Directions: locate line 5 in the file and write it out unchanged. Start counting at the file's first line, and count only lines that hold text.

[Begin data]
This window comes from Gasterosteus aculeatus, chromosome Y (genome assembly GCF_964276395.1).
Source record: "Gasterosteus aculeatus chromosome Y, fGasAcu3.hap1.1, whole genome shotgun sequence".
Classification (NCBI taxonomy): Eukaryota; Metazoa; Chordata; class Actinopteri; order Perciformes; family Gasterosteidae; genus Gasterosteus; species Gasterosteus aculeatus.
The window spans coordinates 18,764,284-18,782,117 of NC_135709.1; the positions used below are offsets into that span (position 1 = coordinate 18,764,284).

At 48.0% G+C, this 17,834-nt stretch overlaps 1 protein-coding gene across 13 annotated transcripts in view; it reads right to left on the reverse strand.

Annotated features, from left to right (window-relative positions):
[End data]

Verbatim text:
At 48.0% G+C, this 17,834-nt stretch overlaps 1 protein-coding gene across 13 annotated transcripts in view; it reads right to left on the reverse strand.